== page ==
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Review: Creative Sound Blaster X3

by Tarinder Sandhu on 14 November 2019, 10:01

Tags: Creative

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Introduction

Creative Labs' mission to improve audio has most recently been manifested with in-house-developed Super X-Fi (SXFI) technology which, according to the company, 'captures the listening experience of a high-end multi-speaker system in a professional studio, and recreates the same expansive experience in your headphones using complex algorithms and computationally intensive techniques to custom fit audio, for every individual, through a sophisticated head and ear-mapping process.'

That's some claim, and Creative has the technology baked into an external amp, a pair of over-ear headphones, in-ear headphones, and, most recently, a high-res 7.1-channel external DAC (digital-to-analogue convertor) and amp for PCs and consoles that goes by the name of Sound Blaster X3.

Speaking about the DAC element first, Creative does not say which it uses on the X3. Rather, I know it's not the ESS Sabre-class reference model on the dearer AE9, and is more likely to be similar to the one found on the portable BlasterX G6. What is known is the 115dB signal-to-noise ratio (also known as dynamic range) and total harmonic distortion-plus-noise figure of 0.0004 per cent.

Going by pure specs alone, which include playback of high-res audio at up to 192kHz with 32-bits of data, the X3 uses a mid-range DAC, which is sensible given its £110 price point. I'd argue there's no meaningful benefit of going beyond 24-bits of accuracy in a PC environment, because there's already enough bit-depth to encode 144dB of dynamic range, which is way beyond the scope of this DAC and, more importantly, the human ear. Run on the PC, X3 also offers Dolby Digital Live encoding, though it's limited to 48kHz/16-bit by specification. It would have been nice to see full-on Dolby TrueHD (192kHz/32-bit) present.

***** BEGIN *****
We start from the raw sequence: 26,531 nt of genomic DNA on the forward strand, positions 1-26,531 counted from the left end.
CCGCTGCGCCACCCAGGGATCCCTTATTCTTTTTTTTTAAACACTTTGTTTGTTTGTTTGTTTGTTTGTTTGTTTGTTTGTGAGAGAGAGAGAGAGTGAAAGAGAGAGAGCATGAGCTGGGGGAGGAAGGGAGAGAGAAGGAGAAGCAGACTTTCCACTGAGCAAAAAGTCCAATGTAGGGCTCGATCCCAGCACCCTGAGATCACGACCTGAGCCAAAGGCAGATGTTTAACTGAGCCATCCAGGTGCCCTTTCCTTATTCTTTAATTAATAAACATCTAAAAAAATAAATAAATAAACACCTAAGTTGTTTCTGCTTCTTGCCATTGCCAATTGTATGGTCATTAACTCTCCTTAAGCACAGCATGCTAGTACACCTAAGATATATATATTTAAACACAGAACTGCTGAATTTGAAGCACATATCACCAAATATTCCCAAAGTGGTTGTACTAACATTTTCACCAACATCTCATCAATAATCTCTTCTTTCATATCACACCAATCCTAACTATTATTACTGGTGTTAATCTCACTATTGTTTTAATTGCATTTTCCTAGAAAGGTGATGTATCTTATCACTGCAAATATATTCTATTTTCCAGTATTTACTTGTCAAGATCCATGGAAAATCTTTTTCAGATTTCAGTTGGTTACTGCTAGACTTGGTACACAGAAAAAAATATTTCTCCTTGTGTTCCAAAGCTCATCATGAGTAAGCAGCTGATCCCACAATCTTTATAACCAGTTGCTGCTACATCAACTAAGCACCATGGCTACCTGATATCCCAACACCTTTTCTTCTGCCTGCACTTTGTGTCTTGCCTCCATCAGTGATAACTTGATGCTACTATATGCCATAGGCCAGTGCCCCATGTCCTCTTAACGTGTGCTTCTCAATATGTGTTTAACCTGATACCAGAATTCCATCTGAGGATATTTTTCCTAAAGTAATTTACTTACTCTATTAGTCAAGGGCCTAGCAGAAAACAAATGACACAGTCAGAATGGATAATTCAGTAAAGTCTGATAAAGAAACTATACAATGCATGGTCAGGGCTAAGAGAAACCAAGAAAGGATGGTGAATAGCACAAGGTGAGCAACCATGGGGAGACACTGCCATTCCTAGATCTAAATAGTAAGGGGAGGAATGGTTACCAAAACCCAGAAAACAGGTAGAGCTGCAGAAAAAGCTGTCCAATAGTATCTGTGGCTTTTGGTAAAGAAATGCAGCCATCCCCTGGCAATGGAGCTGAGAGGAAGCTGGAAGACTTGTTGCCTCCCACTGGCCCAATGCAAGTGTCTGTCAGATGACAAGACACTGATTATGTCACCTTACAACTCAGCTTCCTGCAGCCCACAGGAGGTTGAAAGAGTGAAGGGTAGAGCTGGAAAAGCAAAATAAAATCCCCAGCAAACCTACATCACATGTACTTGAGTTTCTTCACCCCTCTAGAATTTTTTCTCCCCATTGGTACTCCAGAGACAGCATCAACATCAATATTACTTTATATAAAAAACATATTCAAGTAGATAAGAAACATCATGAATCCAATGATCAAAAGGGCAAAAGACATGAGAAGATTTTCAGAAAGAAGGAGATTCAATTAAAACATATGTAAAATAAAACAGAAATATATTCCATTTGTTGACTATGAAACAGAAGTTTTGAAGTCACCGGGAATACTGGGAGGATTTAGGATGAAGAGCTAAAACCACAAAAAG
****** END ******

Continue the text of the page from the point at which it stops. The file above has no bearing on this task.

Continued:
The DAC-and-amplifier combo is compatible with PC, Mac, Sony PlayStation 4 and Nintendo Switch via USB-C, mobile devices through a 3.5mm line-in, and outputs to an A/V receiver via optical-out.

X3 is presented as a rectangular box measuring 129mm by 129mm by 40mm and weighing 330g. The size is ideal for placing on top of a chassis. Build quality robust, and it stays planted via four feet. An LED-ringed knob controls volume for playback, microphone level and audio balance, with different colours for each. The X3 supports Bluetooth for device control only, not for streaming, which is real shame.

The front is also home to three buttons: audio balance, mode, and SXFI. The first toggles the balance between microphone and background noise, the second cycles through three EQ modes - music, movies, footsteps - or a specific SXFI mode, and the final button toggles the SXFI mode on or off. The same features are available in the Sound Blaster Command software.

3.5mm microphone and headphone jacks are on the front. The rear, meanwhile, houses a USB-C port for drawing operational power from the connected device - with a nice, long cable provided - the aforementioned optical-out, line-in, and four ports for connecting a speaker system.

Getting past the myriad numbers, the purpose of the X3 is to deliver improved sound to either headphones or external speaker system. Creative already does that with a number of USB-based DACs on the market, most notably the BlasterX G6, so the primary reason to consider this model is the baked-in SXFI support.

SXFI

Running SXFI requires downloading the relevant app from the Play or App store, registering, and then going through a guided head- and ear-mapping process by taking pictures of your noggin and left/right ears via the phone's camera. Because it takes pictures from the rear-facing camera, you really need a second person to use take accurate snaps, though the app automatically snaps if you have the orientation just right. Even so, it takes but a minute to setup, and the configuration is then downloaded to the PC app.

SXFI has been tuned for around 50 headphones so far, including 12 models from Creative, though the technology still works at a generic level on any headphone. It is designed to create a large soundstage that more closely resembles a concert hall. The premise is to give all types of audio greater perceived depth and heft through application of algorithms.